“A high priority agenda needs to be radical transparency in civic works and budgets at a street, mohalla and ward level, powered by GIS technology and mobile apps. This will build trust with citizens, make budgetary allocations fairer between neighbourhoods in the city and eventually ensure all citizens have a voice in budgets and get access to basic minimum quality of life,” said Srikanth Vishwanathan, CEO of the Janaagraha, an NGO.
Last year, education minister Sisodia had said that they had looked at infrastructure in the first year, and teacher training in their second, and in their third year, their focus would be on creative learning methods. In its 2017-18 budget, the government allocated ₹11,300 crore, almost a quarter of its budget, to the education sector alone, to build 10,000 new classrooms and 400 new libraries among other things.
Educationists praised the newfound emphasis given to education, especially public education. But they expressed concerns over a few government programmes. Poonam Batra, a professor of education at the Delhi University and a member of last year’s teacher recruitment committee, appreciated the mentor teacher system, and the additional clerical support offered by retired personnel at government schools.
“It would require some systematic research to determine the kind of work they have done in these years… While a lot of it is good, certain policies and pedagogical changes are not OK. The streamlining of students into different groups (based on their academic progress) is a regressive step,” she said.
Atishi Marlena, the advisor to Sisodia, said, “We have focused on quality this year. The learning gaps were too huge, and we are developing better material to address this. We have also taken note of the importance of mental and emotional health of the students, which is why we introduced the happiness curriculum,” she said.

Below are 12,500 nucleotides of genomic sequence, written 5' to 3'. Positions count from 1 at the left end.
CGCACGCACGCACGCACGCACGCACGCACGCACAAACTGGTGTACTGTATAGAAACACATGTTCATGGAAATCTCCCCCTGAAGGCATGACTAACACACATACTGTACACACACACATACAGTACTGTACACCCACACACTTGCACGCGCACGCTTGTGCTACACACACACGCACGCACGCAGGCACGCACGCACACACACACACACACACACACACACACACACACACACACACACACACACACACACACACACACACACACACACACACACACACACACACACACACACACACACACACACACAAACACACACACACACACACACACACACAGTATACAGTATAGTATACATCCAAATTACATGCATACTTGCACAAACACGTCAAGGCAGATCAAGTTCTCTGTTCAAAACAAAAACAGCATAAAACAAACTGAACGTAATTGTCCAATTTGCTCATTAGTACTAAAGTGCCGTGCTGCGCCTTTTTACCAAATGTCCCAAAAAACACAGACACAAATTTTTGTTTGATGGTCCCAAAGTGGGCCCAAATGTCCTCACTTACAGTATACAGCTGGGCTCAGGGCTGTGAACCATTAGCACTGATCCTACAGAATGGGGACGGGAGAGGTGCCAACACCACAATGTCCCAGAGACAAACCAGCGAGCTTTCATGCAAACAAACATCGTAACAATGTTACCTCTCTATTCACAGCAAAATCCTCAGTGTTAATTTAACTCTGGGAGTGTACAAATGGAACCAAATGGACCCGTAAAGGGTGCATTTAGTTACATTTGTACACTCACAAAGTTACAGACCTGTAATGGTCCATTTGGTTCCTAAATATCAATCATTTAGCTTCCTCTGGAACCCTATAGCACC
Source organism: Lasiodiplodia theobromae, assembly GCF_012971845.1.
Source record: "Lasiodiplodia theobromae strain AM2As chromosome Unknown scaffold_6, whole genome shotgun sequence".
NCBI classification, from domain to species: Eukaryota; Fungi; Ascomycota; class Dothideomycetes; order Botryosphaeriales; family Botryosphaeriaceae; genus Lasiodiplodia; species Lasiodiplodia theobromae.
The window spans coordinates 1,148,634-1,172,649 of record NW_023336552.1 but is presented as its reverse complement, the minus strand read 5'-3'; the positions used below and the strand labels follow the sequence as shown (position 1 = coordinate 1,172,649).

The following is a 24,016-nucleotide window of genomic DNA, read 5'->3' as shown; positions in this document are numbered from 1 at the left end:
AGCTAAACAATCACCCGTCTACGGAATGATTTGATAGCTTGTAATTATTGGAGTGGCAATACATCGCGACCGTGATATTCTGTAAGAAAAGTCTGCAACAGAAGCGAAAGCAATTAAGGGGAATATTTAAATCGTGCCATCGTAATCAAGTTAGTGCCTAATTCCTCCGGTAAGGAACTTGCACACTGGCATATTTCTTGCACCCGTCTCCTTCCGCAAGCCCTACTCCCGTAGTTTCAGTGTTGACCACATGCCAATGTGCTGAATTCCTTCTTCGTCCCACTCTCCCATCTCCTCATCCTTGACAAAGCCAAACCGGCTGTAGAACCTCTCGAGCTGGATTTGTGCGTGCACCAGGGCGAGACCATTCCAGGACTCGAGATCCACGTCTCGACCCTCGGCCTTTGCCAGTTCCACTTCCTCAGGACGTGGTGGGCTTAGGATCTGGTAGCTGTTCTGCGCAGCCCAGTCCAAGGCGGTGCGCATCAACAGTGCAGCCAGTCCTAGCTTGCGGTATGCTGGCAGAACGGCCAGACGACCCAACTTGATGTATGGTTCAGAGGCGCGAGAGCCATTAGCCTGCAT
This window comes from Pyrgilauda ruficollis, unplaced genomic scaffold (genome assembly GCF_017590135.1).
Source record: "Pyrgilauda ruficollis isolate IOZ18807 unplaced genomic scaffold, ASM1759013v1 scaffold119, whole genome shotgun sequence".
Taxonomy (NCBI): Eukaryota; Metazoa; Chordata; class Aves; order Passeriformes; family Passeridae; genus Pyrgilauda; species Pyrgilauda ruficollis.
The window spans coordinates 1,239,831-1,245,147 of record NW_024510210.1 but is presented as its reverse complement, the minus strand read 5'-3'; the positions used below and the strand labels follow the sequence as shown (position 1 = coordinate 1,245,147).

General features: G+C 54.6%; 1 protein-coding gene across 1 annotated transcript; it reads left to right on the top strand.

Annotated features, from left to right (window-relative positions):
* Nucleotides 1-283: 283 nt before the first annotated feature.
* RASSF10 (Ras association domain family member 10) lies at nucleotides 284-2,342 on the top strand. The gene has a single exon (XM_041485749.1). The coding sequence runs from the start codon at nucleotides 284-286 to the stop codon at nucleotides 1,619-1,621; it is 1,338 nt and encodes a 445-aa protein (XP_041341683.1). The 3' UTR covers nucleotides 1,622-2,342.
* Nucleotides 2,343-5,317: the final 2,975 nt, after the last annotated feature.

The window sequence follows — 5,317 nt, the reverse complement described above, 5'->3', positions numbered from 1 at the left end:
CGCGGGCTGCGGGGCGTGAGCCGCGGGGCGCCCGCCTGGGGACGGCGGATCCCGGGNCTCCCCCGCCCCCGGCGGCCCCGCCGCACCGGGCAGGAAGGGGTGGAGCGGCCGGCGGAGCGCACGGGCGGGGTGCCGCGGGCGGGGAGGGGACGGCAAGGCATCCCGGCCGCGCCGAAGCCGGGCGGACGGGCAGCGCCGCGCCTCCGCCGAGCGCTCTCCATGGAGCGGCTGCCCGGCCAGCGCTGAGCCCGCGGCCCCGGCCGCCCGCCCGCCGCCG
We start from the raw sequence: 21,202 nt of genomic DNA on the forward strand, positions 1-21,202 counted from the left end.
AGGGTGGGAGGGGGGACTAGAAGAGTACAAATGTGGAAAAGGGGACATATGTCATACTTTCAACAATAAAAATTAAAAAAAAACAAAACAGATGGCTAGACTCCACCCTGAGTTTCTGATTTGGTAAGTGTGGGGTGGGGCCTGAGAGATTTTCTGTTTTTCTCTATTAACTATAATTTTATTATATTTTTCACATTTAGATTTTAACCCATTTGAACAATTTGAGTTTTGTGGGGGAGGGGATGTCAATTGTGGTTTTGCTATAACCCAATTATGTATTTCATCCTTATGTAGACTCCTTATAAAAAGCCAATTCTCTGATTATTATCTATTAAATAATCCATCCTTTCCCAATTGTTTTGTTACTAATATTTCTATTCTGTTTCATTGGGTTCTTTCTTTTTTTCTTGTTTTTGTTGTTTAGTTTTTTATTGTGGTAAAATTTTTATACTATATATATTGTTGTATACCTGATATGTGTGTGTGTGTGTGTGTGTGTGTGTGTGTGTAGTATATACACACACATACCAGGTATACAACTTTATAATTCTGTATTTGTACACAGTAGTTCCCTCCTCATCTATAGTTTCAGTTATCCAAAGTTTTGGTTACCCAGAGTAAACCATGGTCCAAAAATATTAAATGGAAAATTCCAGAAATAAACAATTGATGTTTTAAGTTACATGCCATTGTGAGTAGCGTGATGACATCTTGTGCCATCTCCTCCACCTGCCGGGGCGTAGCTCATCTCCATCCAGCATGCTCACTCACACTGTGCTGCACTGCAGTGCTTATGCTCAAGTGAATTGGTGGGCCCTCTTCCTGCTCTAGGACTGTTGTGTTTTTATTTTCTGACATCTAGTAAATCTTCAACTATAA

Jyoti Sharma, water conservationist and president of NGO, Force, said the government’s efforts could be seen in the slums. “The free water scheme, despite its negatives, takes care of the availability issue. Rainwater harvesting and reviving water bodies were good initiatives but were not sustained,” Sharma said.
A government spokesperson said the CM was personally monitoring projects like providing water and sewer lines in unauthorised colonies and setting up mini-decentralised sewage treatment plants in all such colonies.
The ‘Maili Se Nirmal Yamuna Revitalisation Project’ has been marred by inordinate delays. Manoj Mishra of Yamuna Jiye Abhiyan, said, “Despite a clear roadmap set by NGT, the state has failed abysmally to implement any if its directions be it on reigning in pollution or safeguarding Yamuna’s floodplains.”